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Suspending fraternities and sororities affects surrounding community, too

Fraternities and sororities should have more constructive consequences than just suspension or expulsion, which do not teach them why their actions were wrong, their true magnitude or how to prevent future deaths. More hands-on learning experiences should be implemented to create better bonds and community impact. | Thomas Dwyer/The Cougar

Matt Ellis, a new member of Texas State University’s Phi Kappa Psi, died on Nov. 14 after the fraternity’s initiation process, according to the university. Two days later, all Greek life at the university was prohibited. This suspension will be detrimental to the communities that they serve, as well as the brother and sisterhoods.

The rushing process for fraternities and sororities has often been criticized for including hazing, the punishment of which can result in suspension or expulsion of the Greek organization.

Even though suspension, which can make an example of badly behaving organizations, may seem like an easy fix, it prevents other groups from contributing charitable work. That is most of the reason these fraternities and sororities exist — not just to bring together a group of like-minded people, but to also progress their chapter, brother and sisterhoods forward and give back to their respective communities.

According to its website, “the Phi Kappa Psi Fraternity engages men of integrity, further develops their intellect and enhances community involvement.” Its mission is rooted in helping the community, and the suspension would stop them from doing such.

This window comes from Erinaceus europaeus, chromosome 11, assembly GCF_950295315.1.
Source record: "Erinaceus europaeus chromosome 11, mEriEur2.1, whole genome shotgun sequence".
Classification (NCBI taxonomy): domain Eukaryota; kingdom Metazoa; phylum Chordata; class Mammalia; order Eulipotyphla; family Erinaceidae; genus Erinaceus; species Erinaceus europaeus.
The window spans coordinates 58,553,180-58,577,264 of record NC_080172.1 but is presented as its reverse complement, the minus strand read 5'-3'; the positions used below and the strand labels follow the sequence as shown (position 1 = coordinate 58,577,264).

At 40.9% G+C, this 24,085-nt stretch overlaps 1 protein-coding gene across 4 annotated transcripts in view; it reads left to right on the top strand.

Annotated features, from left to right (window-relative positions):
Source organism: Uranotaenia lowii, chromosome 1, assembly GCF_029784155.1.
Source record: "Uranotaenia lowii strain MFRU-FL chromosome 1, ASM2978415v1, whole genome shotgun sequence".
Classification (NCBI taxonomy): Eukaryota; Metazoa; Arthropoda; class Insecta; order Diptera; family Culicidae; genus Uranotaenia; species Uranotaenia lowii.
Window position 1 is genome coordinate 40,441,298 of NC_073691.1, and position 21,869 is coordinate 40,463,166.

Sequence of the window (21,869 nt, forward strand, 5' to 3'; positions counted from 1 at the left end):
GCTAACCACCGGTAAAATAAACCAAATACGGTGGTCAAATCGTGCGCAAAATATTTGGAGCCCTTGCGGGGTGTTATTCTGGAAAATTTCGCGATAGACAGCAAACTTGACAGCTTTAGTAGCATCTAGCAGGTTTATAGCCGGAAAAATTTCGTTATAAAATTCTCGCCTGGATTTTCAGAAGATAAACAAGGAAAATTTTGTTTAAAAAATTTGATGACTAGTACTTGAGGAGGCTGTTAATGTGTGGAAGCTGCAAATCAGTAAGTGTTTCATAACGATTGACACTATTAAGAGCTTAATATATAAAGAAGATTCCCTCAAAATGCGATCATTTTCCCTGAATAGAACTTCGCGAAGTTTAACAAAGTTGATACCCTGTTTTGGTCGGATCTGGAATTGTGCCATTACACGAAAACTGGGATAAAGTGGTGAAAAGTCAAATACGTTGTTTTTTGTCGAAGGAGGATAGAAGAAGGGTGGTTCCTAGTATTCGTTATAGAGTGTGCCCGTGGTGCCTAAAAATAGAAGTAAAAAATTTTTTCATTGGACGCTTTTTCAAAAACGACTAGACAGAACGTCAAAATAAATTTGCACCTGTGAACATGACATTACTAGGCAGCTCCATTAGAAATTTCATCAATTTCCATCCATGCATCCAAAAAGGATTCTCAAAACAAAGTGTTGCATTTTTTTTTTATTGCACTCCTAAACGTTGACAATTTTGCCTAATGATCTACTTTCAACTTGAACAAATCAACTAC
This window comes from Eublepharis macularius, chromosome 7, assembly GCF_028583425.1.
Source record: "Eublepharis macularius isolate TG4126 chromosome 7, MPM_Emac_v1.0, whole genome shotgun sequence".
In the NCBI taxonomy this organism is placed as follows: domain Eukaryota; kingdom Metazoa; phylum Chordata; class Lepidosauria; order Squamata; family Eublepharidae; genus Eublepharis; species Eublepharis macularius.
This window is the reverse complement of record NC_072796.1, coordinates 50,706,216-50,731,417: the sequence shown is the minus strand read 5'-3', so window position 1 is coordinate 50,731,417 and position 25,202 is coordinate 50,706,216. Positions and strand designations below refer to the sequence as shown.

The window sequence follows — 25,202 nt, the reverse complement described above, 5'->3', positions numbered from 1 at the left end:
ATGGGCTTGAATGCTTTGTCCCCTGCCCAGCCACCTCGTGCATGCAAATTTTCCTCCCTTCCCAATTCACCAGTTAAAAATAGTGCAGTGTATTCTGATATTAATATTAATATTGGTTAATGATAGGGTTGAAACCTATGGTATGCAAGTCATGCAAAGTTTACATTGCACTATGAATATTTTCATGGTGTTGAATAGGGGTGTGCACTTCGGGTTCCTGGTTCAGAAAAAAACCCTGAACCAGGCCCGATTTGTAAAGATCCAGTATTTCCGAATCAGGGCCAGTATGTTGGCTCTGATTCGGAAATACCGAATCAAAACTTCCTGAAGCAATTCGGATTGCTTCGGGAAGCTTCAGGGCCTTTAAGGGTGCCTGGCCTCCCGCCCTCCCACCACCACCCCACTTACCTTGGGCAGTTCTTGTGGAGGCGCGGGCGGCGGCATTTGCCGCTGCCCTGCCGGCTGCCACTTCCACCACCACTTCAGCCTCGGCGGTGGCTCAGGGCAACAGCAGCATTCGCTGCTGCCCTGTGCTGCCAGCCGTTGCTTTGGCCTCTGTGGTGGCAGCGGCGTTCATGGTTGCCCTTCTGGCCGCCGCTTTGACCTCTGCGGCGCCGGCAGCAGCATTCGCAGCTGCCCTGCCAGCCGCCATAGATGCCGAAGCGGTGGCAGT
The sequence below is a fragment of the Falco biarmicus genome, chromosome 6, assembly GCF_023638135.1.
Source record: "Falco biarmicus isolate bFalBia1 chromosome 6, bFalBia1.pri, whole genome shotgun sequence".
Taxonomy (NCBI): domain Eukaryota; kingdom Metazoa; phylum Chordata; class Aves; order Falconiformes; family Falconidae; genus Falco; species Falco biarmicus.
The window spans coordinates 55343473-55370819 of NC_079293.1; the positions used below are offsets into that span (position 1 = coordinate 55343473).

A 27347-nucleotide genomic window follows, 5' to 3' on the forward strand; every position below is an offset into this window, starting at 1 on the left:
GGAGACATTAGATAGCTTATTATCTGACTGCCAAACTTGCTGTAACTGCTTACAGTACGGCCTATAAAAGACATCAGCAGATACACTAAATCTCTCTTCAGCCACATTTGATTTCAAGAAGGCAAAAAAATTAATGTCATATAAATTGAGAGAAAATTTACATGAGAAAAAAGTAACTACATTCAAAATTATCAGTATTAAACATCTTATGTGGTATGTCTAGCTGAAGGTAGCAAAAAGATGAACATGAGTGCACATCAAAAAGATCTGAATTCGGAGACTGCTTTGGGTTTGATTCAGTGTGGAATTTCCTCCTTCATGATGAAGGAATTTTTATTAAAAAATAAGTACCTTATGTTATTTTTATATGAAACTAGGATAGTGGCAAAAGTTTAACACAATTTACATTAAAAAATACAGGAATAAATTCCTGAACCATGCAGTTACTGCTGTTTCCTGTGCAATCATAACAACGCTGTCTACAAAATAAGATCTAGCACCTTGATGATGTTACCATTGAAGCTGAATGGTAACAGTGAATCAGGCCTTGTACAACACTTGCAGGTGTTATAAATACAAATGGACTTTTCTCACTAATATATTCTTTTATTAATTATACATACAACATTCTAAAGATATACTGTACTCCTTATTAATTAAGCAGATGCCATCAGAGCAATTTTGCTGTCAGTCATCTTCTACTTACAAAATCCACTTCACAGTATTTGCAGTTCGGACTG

This is not just exclusive to Phi Kappa Psi. Michala Padgett, a double major in marketing and retailing and consumer science, is a member of UH Epsilon Lambda Chapter of Alpha Kappa Alpha. Part of the sorority’s purpose is “to be a service to all mankind.”

An eradication of their philanthropic work on any campus will then trickle down into the community.

“It would be significantly detrimental, not just from my sorority, but in general,” Padgett said. “Certain sororities focus on just breast or lung cancer awareness, so all that they do would not be seen anymore.”

This is not to say that Ellis should be forgotten. His death is a tragedy, and the circumstances that led to it should be made aware across Texas State’s campus. The consequences that the Greek life participants face, however, should be up for debate, not what I perceive as the quick fix of suspension.

A more constructive consequence could be that fraternities and sororities must implement more comprehensive risk-management programs to keep new pledges safe.

“We have a whole committee dedicated to risk management and workshops,” Padgett said about UH. “At the end of the day, it is about the brotherhood, the sisterhood and the community service.”

If they have not already, the fraternities could raise funds to help cover the funeral costs of the deceased and show at least some remorse. They could also have meetings with the heads of the university’s Greek Affairs office.

I reached out to Jason Bergeron, director of UH’s Center for Fraternity and Sorority Life, for comment, but he was unavailable until after press time.

They could also host events to explain the purpose of Greek life. This would cut through the misconception and allow them to brand themselves in a more public eye. In this, they can express how they help the community and the students that attend the events.

Greek life is more than just parties with two colors and keg stands. Its organizations plan events that impact where their communities and offer resources to the students they walk among as well.

Its purpose is to grow bonds with people who will be lifelong friends in professional and personal aspects. Each organization has different things that they focus on, whether it be friendship and scholarship in Sigma Alpha Epsilon, service and integrity in Alpha Phi Alpha or enhancing community involvement in Phi Kappa Psi.

Opinion editor Dana C. Jones is a print journalism junior. He can be reached at [email protected].

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